14 September 2010 | Team Tamar

Is Facebook Highjacking Non-Profit Brand Identities?

Today I discovered something rather odd about the non-profit profile pages on Facebook.  Often times, it appears they have two “official” profiles, and the second profile is a community page. Ultimately, this Facebook community page means Facebook has designated non-profits as a subject the entire FB community can mold without any direct branded control by the organisation themselves.

These are examples of three non-profit organisations.  Save the Children runs a Fan Page with almost 80,000 “Likes” and plenty of recent wall posting activity, the page is on its way to being a great success.  Dogs Trust has a fan page with almost 110,000 Likes, and the non-profit British Film Institute (BFI) boasts 8,000 Likes.




But I found a community page for each of these organisations, and none of them have the ability to manage these pages.  For Save the Children,  the community page has little activity with only 744  Likes.  The BFI page has only 61 likes.  And Dogs Trust holds 32 community page Likes.




Facebook describes their community pages as a “collection of shared knowledge.”  Ironically, the majority of the time these pages are not built by the community.  In most cases they are piggy backing data from Wikipedia articles which have been scraped for content.


Is this simply Facebook’s attempt to bulk up their content farm?  Or are they justly using Wikipedia articles as a catalyst for creating their own internal user generated content? They even feature a Questions tab, which is eerily similar to Yahoo Answers or Answers.com.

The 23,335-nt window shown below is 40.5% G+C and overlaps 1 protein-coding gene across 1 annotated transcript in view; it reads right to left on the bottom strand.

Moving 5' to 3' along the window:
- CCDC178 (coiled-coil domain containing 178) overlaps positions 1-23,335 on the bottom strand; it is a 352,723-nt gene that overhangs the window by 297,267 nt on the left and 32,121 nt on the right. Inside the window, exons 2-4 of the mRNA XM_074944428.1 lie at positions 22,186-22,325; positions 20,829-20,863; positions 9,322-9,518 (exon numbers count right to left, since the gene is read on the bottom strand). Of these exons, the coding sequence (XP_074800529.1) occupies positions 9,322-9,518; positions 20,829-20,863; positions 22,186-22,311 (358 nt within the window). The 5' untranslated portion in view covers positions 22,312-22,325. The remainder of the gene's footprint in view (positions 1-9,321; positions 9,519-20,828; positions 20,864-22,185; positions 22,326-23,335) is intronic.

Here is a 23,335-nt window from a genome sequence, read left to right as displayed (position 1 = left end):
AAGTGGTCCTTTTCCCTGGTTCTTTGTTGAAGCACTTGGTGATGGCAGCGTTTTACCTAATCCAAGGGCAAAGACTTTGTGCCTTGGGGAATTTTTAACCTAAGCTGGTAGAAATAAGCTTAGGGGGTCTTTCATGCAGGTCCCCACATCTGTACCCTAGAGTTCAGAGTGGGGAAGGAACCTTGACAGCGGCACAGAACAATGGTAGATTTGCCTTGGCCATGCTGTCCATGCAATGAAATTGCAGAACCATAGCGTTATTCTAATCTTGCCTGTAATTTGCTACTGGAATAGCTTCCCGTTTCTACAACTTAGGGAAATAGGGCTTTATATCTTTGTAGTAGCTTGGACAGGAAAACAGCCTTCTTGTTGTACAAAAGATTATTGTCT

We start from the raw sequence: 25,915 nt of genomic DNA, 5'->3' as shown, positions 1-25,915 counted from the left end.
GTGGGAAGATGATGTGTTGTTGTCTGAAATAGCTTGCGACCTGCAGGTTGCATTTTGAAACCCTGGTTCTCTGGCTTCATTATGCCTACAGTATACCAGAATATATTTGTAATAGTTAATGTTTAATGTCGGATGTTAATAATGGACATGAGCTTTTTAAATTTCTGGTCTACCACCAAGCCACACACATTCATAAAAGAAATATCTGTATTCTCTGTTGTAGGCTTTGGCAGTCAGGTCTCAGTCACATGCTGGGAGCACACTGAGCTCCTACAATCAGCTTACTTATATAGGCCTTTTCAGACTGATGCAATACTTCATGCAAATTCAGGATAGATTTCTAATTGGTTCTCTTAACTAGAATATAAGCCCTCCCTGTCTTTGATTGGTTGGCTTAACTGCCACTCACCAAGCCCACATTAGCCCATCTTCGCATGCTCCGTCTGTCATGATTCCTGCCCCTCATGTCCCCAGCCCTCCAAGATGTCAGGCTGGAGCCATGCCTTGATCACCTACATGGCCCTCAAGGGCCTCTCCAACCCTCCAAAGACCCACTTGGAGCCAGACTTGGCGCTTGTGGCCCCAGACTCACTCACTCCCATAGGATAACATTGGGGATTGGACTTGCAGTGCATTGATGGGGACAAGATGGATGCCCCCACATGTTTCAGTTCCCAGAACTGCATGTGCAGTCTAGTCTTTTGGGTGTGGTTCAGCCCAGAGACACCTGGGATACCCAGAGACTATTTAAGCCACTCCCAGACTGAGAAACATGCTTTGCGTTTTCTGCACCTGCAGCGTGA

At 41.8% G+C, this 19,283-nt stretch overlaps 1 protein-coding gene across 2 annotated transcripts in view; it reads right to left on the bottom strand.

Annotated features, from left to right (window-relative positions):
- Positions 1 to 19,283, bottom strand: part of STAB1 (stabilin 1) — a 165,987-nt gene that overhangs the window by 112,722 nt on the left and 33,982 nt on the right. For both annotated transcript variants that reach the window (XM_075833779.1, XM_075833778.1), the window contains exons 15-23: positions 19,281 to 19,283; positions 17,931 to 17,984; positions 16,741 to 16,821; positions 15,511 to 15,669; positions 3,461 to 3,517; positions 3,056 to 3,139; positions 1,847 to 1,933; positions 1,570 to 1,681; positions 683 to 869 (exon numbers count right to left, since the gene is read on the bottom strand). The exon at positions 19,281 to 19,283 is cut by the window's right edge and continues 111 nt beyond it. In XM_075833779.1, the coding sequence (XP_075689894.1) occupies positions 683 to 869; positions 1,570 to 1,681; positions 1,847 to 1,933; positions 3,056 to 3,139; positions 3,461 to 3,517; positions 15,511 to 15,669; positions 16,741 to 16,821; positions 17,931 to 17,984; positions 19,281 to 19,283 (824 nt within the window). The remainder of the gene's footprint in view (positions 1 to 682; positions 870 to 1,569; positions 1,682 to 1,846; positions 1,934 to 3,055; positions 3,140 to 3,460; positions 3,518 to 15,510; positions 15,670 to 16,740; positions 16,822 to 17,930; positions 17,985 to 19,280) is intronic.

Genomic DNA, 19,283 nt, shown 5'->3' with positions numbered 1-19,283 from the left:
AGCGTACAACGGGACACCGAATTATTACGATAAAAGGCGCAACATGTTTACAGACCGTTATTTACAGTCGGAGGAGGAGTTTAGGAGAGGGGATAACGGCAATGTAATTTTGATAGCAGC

Every community page is capable of picking up Facebook user updates which include a link to the official website, and cataloguing them as “related global posts.”  In this example, Adam Courtney posted mentions a Save the Children advert on his TV.  Seeing as all community and fan pages are public, now everyone can read his update.


This Related Global Posts tab pushes the Facebook user privacy issue a bit further.  While users understand their updates are accessible in association with their own name, are users aware Facebook is directly posting their updates to relevant community pages?  Does Adam Courtney want his post appearing on the Save the Children Community page, where it advertises his guilt and affinity for crisps?  He’s not indicated an interest in the organisation by Liking it, he simply mentioned it in a status update!

This could lead to some serious reputation management damage, and from what I can see there is no option to block my updates from being transferred to relevant community pages.  Essentially, Facebook is sharing my user generated content without my approval.  I have done some tests, and it’s very unclear exactly what privacy settings one must have in order to appear as a Related Post like Adam Courtney.

From what I’ve been reading, there is no option to delete a Facebook Community Page.  What should these non-profits do?  Hope that their more popular Fan Page, which they have direct control over, remains the more popular page for user to “Like”?  The Community pages are clearly lagging in popularity now, but what if Facebook invests in promoting them?

In short, what concerning to me is that Save the Children, Dogs Trust, and BFI are the organisations, but Facebook has decided non-profits like these are actually community property and hence, everyone should be able to participate in shaping that brand through a community page.  Do you think that’s fair for their brand reputation management?

Team Tamar